Look at this detailed description of a robbery suspect: White male, 5 feet 6 to 5 feet 8 inches tall, late ’20s to early ’30s, short blond hair, blue eyes, wearing a red and black checkered flannel shirt with a white T-shirt under it, blue jeans, white tennis shoes or light brown boots and a black baseball cap.
Now delete the unchangeable characteristics and look at what’s left: skin color, a height range, an age range and blue eyes. Hair? A box of cheap dye can alter it. Shoes and clothing? As easy to change as, well, shoes and clothing.
But the four unchangeable characteristics are enough to make this description publishable, according to the Missourian’s standard, which requires three. In keeping with our philosophy of transparency about what we do, it’s time we explained this standard and why we think publishing a description like “black male, about six feet tall,” doesn’t help the public help police catch suspects and serves no community interest.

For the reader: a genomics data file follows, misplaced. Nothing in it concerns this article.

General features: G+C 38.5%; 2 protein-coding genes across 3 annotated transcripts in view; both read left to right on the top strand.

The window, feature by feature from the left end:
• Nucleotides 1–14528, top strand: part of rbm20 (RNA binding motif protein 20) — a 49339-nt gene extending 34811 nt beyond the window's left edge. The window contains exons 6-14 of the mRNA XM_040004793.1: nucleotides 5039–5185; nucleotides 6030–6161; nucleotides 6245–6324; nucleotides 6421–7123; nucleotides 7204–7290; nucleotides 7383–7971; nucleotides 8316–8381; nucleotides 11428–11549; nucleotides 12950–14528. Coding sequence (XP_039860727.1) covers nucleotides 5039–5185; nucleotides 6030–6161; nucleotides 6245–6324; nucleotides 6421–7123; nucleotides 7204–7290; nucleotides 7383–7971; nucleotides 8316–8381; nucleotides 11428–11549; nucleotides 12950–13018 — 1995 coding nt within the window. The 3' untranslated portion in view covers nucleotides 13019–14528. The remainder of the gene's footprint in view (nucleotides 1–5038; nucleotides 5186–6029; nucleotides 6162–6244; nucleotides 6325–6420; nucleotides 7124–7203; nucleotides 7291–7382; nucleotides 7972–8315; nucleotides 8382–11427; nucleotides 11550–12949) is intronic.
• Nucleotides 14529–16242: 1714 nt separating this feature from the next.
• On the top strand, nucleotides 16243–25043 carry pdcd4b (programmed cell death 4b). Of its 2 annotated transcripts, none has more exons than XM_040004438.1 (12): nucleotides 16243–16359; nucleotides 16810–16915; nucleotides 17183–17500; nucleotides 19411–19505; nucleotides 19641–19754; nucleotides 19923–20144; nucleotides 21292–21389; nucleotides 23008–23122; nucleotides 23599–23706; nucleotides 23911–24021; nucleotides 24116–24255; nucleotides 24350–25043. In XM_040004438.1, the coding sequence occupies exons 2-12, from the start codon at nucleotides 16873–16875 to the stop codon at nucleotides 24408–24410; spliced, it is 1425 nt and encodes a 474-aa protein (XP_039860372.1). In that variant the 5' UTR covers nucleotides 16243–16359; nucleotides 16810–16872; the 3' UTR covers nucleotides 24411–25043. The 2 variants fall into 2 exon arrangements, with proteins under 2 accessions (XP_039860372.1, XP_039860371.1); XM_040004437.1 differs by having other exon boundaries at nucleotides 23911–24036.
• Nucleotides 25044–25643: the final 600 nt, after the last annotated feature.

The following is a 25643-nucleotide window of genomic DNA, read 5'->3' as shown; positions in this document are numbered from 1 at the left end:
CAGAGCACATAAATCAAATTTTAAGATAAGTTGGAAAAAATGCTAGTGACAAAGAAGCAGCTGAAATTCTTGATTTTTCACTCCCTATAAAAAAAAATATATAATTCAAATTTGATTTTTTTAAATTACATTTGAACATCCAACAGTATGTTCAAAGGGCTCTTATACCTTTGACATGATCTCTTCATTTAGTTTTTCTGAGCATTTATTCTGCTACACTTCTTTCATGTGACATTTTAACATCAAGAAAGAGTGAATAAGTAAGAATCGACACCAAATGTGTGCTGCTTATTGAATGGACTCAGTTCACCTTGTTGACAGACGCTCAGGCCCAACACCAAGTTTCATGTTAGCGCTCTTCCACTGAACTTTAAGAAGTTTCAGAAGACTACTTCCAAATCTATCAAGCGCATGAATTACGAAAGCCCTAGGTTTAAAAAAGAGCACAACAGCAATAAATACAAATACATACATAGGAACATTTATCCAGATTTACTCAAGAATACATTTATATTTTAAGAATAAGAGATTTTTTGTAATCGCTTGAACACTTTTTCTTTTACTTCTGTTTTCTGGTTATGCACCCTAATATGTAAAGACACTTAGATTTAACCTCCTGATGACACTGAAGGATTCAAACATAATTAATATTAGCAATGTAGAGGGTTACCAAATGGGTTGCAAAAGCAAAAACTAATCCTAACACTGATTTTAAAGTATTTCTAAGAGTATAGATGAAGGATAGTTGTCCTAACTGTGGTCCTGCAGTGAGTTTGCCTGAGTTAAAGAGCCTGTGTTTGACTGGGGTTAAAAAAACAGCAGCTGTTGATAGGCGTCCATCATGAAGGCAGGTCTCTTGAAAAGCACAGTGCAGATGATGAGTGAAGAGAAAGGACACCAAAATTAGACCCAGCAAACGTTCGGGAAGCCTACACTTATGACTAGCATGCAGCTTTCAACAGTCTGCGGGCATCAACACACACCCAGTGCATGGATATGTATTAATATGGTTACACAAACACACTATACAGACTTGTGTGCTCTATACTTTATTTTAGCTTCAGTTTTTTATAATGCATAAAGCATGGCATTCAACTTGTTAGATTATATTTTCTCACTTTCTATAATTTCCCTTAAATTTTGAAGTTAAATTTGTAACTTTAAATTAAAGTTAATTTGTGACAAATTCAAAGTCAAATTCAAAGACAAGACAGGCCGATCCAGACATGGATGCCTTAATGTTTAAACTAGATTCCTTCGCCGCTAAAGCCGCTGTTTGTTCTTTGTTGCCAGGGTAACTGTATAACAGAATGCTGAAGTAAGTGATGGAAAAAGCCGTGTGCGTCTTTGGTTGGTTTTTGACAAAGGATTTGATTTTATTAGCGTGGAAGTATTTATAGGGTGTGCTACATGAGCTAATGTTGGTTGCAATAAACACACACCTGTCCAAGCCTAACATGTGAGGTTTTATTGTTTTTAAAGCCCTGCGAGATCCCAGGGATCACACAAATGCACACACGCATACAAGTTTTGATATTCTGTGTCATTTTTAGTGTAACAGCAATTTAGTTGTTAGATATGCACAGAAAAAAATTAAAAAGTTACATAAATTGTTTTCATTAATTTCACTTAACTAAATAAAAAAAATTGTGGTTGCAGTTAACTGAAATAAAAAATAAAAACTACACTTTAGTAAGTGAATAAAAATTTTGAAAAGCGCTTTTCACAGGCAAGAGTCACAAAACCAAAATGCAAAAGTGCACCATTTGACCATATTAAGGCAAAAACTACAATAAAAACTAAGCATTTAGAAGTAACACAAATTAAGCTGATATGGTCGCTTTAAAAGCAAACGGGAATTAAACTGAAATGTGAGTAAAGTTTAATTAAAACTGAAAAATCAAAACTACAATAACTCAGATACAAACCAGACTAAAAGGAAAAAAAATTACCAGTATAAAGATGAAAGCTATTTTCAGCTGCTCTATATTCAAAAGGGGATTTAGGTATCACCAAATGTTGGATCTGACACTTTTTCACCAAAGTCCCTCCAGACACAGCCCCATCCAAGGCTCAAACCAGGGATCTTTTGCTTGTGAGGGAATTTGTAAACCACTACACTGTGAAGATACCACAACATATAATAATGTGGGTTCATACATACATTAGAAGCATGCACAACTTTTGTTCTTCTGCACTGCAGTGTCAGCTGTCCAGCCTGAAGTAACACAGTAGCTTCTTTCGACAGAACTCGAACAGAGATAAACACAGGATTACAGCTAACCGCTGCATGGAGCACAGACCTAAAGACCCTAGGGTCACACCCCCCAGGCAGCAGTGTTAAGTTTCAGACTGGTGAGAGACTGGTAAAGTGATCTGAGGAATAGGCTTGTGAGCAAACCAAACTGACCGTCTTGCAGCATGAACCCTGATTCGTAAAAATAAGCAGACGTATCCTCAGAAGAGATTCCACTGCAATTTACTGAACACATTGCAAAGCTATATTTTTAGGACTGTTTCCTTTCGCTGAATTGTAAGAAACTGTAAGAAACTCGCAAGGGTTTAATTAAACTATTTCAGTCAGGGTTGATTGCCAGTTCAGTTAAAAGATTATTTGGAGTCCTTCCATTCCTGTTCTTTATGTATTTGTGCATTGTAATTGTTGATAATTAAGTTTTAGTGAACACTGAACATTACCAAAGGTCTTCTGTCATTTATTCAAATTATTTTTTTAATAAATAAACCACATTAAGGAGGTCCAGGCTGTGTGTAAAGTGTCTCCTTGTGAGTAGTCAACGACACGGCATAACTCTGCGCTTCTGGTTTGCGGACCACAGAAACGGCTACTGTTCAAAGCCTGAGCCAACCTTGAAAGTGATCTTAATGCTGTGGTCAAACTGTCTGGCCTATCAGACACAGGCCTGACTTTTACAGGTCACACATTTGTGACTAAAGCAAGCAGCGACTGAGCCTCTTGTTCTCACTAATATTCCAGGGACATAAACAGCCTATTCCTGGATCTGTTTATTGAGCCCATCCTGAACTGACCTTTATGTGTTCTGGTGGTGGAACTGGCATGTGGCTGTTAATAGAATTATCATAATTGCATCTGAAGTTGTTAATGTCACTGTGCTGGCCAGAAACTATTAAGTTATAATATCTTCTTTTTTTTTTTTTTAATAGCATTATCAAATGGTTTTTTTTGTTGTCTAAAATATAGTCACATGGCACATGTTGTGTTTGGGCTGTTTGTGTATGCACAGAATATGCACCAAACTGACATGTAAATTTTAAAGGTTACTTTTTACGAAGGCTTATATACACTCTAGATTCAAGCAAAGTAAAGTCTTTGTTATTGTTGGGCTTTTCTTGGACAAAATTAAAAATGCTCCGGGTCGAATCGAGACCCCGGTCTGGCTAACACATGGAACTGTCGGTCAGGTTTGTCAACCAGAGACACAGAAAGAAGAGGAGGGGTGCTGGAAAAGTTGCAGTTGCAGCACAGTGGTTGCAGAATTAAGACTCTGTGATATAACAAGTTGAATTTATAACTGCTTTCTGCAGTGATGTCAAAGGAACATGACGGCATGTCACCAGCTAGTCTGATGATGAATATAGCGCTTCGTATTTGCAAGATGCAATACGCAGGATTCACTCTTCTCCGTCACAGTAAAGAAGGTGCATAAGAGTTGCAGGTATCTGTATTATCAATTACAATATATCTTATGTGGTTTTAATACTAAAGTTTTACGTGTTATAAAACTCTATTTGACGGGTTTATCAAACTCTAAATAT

It’s not a standard everyone in our newsroom agrees upon, and it elicits the occasional outraged e-mail from readers. For example, after we reported on a particularly brutal home invasion in north Columbia in which a 16-year-old girl was raped and sodomized, a reader demanded to know why we hadn’t disclosed that the suspects were black. The tone of the e-mail revealed the writer’s motivation: for us to become complicit in his racist view that all criminals are black, or that all blacks are criminal.
But publishing a description of a suspect as black or white — if that’s all we have — falls far short of our standard of providing information that will help the community assist police in locating criminal suspects. It doesn’t narrow down the population to a few possible people. Add height, and it still isn’t useful. Add more specific information about the lightness or darkness of a complexion and a scar shaped like a “z” on the left cheek and you’ve got something unchangeable, useful and worth publishing.
Unfortunately, we rarely receive descriptions that detailed, and it’s easy to understand why: Victims and witnesses of crime are often so traumatized by what they have seen or experienced, they can’t always recall specific details. When they can, and when police release them to us, we make them available because doing so helps us do public safety reporting that truly serves the public.
Katherine Reed has been the public safety editor for the Missourian for the past three years.